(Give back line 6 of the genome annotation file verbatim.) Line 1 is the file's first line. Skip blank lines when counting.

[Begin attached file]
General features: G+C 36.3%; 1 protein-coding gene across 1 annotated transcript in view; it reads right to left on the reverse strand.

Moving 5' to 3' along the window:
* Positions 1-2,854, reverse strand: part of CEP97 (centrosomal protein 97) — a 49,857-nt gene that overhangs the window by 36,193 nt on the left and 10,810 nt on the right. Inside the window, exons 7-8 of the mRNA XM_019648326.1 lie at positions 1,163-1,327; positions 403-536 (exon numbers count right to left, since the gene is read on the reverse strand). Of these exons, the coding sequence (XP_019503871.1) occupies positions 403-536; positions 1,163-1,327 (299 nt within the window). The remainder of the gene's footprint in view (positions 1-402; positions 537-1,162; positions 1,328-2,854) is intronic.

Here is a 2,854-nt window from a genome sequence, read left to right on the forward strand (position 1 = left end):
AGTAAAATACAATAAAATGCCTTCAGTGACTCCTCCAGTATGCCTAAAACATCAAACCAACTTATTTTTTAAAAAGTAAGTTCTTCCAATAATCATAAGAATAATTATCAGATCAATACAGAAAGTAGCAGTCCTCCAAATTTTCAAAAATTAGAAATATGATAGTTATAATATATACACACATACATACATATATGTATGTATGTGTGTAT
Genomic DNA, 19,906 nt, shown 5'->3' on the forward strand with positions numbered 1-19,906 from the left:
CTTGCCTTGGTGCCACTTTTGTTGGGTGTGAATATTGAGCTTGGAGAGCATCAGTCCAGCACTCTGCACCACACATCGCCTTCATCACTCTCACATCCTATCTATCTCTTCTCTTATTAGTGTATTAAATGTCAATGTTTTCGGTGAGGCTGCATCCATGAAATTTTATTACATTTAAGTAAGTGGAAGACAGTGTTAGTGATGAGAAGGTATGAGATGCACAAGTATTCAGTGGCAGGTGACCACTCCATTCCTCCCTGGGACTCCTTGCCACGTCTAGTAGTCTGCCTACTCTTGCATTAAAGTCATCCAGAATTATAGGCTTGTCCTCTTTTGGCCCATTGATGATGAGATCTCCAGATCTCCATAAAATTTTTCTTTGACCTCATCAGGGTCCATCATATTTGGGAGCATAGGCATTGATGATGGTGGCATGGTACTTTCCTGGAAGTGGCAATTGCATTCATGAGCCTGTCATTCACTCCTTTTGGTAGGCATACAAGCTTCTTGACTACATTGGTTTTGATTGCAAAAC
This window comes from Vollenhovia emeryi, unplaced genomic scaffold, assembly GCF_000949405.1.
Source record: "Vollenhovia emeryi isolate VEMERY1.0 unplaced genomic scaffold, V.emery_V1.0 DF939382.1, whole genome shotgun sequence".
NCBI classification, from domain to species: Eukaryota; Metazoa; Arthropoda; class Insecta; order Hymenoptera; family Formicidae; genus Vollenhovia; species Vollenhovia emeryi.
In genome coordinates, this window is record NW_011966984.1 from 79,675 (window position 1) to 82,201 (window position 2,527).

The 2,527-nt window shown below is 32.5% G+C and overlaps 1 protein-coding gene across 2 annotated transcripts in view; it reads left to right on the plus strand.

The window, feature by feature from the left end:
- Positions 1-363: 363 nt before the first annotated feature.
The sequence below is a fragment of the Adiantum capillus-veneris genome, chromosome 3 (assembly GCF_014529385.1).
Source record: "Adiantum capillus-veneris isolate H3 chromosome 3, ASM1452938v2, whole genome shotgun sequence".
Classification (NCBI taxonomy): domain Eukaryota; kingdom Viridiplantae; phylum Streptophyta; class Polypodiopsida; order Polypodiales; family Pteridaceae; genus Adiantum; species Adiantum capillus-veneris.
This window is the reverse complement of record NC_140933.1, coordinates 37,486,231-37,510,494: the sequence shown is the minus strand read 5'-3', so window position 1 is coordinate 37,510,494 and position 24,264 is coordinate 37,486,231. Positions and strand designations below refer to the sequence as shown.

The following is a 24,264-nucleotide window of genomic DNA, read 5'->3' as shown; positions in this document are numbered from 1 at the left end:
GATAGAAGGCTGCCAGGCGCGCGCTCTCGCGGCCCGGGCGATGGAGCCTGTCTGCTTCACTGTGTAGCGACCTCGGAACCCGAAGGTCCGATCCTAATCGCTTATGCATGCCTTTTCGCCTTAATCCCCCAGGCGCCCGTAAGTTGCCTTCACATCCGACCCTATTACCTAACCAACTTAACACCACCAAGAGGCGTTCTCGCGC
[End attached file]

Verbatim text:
Genomic DNA, 19,906 nt, shown 5'->3' on the forward strand with positions numbered 1-19,906 from the left: